After speaking to the person she thought was her son for 30 or 45 seconds, a man who said he was a police officer got on the phone. He told Trapp her son had run a stop sign while on his phone and had hit another car. He had suffered a broken nose and a neck injury, but would be OK. But the pregnant woman in the other car had been taken away, bleeding, the man said.

By this time, the school principal, Lisa Lamar, had joined Trapp. She grabbed Trapp’s phone and put it on speaker so they both could listen. The “officer” said a public defender would call.

The man who claimed to be Will’s assigned public defender and calling himself David Bell called a few minutes later. He told Trapp he had spoken to her son, said he was a good kid, and said he had managed to get Will’s bail knocked down from $50,000 to $15,500.

Could she get that money quickly, he asked? She could, Trapp said.

“He said, ‘Don’t tell (the bank) why you’re getting the money because you don’t want to tarnish your son’s reputation,’ ” Trapp said. In her frantic state, she agreed. “I would have done anything he said.”

Trapp jumped in her car and called her husband, Andy Trapp, who works at another local school, and went to pick him up.

Andy Trapp recalled that his wife was utterly convinced that she had spoken to their son.

“It all comes down to that voice being recognized by his own mother, who he speaks to several times a week,” Andy Trapp said. “I never, ever, thought I would ever fall for anything like that,” he added, noting he doesn’t pick up calls from unknown numbers and is careful about suspicious text and emails.

The couple raced home, where Amy Trapp began frantically packing the family camper van to drive down to be with their son. “We were just absolutely reeling,” she said.

Then the pair sped to their bank branch, headed inside, and asked to withdraw $15,500, just as Trapp had been told to do.

Amy and Andy Trapp and their son Will at their home in San Rafael. The parents were nearly the victims of an AI-generated phone scam that used an imitation of their son’s voice to fool them into handing over cash to get him out of jail.

Scott Strazzante/The Chronicle

Back home when they spoke again to Bell, he told them he would send a courier to pick up the money from their home. That set off alarm bells, and the couple parked their packed camper away from the house, now fearful of the “courier” and starting to realize something was very wrong.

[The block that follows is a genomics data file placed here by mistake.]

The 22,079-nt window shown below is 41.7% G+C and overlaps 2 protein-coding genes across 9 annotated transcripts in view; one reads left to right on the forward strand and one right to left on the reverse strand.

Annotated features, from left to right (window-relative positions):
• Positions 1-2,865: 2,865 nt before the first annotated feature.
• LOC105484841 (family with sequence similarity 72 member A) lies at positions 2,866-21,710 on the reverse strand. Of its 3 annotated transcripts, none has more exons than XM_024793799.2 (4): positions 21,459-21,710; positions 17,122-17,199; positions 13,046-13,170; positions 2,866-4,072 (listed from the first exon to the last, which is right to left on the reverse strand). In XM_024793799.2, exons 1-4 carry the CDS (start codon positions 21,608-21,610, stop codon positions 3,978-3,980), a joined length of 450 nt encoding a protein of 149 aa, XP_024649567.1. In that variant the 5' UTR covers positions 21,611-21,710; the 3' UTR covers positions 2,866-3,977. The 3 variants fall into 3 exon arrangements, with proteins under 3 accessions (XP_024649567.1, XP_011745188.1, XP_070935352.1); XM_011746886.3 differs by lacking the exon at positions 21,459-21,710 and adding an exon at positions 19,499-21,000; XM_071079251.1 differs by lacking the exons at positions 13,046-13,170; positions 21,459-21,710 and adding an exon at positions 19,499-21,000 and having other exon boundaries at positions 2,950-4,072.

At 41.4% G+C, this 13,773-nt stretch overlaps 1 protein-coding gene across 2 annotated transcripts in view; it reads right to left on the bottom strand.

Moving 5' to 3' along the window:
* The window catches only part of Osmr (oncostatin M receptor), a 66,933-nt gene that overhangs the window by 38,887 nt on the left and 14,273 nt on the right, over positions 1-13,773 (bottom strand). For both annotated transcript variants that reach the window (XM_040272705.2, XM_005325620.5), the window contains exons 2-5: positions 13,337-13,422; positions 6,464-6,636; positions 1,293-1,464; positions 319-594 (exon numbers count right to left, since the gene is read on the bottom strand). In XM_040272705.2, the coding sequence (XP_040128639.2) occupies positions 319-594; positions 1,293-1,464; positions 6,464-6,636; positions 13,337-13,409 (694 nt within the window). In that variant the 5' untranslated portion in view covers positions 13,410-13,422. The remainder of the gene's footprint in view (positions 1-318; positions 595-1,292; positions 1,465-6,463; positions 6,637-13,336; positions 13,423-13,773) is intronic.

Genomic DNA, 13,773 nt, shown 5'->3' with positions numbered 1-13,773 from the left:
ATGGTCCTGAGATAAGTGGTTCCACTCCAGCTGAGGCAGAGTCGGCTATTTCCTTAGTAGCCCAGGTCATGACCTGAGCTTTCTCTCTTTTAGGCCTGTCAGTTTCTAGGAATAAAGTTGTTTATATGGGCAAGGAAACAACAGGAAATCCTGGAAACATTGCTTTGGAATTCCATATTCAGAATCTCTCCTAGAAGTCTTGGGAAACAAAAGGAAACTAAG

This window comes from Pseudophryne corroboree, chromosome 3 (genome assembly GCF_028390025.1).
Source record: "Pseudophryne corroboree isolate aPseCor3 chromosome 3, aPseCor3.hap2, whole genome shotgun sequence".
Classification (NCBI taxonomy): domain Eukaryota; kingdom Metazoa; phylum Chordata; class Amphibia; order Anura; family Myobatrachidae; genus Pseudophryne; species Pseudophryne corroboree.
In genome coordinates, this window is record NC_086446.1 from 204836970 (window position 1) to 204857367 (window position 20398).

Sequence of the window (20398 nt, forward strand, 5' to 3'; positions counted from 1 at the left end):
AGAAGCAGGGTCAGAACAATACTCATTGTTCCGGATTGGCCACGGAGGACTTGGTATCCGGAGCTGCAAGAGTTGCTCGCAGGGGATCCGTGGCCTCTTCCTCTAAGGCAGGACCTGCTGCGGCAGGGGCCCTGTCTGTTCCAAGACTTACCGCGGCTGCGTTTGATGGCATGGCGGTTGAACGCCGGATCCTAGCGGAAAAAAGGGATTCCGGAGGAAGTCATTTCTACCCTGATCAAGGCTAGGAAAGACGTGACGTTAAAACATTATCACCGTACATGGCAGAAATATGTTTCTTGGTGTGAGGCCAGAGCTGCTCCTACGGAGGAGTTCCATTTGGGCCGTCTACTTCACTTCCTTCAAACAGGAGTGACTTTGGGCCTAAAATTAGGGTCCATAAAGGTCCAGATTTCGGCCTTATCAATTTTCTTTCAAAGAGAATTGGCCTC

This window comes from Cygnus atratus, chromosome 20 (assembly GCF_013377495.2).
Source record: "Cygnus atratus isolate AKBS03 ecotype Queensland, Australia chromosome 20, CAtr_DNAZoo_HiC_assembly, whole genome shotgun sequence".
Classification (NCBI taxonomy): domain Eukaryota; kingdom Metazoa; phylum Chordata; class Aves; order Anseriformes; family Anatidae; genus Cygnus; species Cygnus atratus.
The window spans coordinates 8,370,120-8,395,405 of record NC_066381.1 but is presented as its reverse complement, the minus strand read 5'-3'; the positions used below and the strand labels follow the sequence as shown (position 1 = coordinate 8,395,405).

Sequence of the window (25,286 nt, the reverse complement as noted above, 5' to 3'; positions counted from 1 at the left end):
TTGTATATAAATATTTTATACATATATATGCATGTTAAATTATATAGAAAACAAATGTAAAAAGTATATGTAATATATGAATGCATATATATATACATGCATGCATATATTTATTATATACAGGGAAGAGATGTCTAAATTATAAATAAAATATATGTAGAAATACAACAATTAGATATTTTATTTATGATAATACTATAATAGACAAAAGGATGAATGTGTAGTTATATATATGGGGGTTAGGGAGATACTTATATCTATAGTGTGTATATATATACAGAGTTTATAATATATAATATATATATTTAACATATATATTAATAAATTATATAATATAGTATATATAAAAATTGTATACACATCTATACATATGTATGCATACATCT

After that call, “Something changed in me,” Andy Trapp said. “That sounded totally wrong.” 

Finally, the ordeal got to her, Trapp recalled. She sank to her knees in front of the van in the street. 

“Where is my son? Where is my son?” she screamed.

“That’s when I called the police station and the jail” in San Luis Obispo, Andy Trapp said. They had no record of the incident.

Ultimately, the Trapps did the right thing, said Tony Cipolla, the public information officer with the San Luis Obispo County Sheriff’s Department. “You call the place where they’re supposedly being held to find out, is this true?” he said.

Then, finally, Trapp called Will.

“Yo, what’s up?” her son answered calmly, ensconced in his living room and surrounded by his roommates, doing homework.

The spell was broken, but it was too much for Trapp. She handed the phone to her husband, who briefly explained the situation to their son, and then hung up to comfort his sobbing wife.

Trapp said she called the San Rafael Police Department, who said there was nothing it could do. The department did not respond to calls and emails from the Chronicle for this story.

Tripp, the FBI agent, said the attempt is still a crime, but prosecuting it would potentially involve going after international criminals. He said the agency monitors reports made to the Internet Crime Complaint Center for trends and has taken down some scammers as a result.

Since the incident, the Trapps have told their story to many people they know, hoping it will save others from suffering the same emotional distress, even if in the end no money changed hands.

Will Trapp isn’t sure how someone could have gotten a recording of his voice. He isn’t an avid social media user, and the accounts he does use are private. He said he sings and makes music, which he sometimes posts online.

“It’s hard to imagine how that could be used because it’s not like my speaking voice,” he said. “It’s really scary.”